Angular acceleration
Common symbols
SI unitrad/s2
In SI base unitss−2
Behaviour under
coord transformation
Radians per second squared
Unit systemSI derived unit
Unit ofAngular acceleration

In physics, angular acceleration (symbol α, alpha) is the time rate of change of angular velocity. Following the two types of angular velocity, spin angular velocity and orbital angular velocity, the respective types of angular acceleration are: spin angular acceleration, involving a rigid body about an axis of rotation intersecting the body's centroid; and orbital angular acceleration, involving a point particle and an external axis.

Angular acceleration has physical dimensions of angle per time squared, measured in SI units of radians per second squared (rad ⋅ s-2). In two dimensions, angular acceleration is a pseudoscalar whose sign is taken to be positive if the angular speed increases counterclockwise or decreases clockwise, and is taken to be negative if the angular speed increases clockwise or decreases counterclockwise. In three dimensions, angular acceleration is a pseudovector.[1]

For rigid bodies, angular acceleration must be caused by a net external torque. However, this is not so for non-rigid bodies: For example, a figure skater can speed up her rotation (thereby obtaining an angular acceleration) simply by contracting her arms and legs inwards, which involves no external torque.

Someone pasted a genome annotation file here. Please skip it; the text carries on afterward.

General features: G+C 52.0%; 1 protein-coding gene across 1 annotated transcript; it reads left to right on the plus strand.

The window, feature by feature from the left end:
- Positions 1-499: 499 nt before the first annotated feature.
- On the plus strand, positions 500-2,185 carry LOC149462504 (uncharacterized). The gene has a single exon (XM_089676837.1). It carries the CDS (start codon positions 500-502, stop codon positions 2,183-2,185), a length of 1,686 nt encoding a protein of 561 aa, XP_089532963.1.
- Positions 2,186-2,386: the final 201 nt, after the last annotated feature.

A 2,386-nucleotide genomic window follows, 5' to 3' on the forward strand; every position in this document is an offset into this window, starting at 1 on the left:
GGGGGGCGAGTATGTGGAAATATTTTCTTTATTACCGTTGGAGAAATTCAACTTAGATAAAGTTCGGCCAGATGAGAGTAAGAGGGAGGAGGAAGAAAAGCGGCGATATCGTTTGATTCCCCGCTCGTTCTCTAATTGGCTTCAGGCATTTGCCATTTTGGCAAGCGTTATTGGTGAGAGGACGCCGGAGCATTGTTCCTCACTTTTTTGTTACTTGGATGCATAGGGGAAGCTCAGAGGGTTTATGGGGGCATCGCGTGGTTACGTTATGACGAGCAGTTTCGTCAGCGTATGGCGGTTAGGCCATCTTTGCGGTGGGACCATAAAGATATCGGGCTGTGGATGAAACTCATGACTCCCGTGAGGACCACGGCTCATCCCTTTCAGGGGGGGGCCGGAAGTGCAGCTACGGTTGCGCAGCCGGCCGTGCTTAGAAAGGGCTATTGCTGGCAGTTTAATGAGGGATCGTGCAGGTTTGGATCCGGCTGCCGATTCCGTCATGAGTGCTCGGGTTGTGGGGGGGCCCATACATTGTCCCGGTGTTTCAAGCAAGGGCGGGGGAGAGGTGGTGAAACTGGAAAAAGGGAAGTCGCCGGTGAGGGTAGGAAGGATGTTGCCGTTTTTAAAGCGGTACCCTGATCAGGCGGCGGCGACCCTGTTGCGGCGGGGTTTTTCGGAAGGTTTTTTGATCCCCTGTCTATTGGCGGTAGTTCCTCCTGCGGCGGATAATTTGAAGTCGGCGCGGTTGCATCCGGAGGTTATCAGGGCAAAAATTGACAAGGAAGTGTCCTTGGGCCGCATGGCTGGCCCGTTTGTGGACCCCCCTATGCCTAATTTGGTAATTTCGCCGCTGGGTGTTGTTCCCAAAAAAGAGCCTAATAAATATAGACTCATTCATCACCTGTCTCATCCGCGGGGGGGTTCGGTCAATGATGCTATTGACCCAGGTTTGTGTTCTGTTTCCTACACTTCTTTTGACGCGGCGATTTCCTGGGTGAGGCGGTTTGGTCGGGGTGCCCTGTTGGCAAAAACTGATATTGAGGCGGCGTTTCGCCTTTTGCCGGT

Orbital angular acceleration of a point particle

Particle in two dimensions

In two dimensions, the orbital angular acceleration is the rate at which the two-dimensional orbital angular velocity of the particle about the origin changes. The instantaneous angular velocity ω at any point in time is given by

where is the distance from the origin and is the cross-radial component of the instantaneous velocity (i.e. the component perpendicular to the position vector), which by convention is positive for counter-clockwise motion and negative for clockwise motion.

Therefore, the instantaneous angular acceleration α of the particle is given by[2]

Expanding the right-hand-side using the product rule from differential calculus, this becomes

In the special case where the particle undergoes circular motion about the origin, becomes just the tangential acceleration , and vanishes (since the distance from the origin stays constant), so the above equation simplifies to

In two dimensions, angular acceleration is a number with plus or minus sign indicating orientation, but not pointing in a direction. The sign is conventionally taken to be positive if the angular speed increases in the counter-clockwise direction or decreases in the clockwise direction, and the sign is taken negative if the angular speed increases in the clockwise direction or decreases in the counter-clockwise direction. Angular acceleration then may be termed a pseudoscalar, a numerical quantity which changes sign under a parity inversion, such as inverting one axis or switching the two axes.

Particle in three dimensions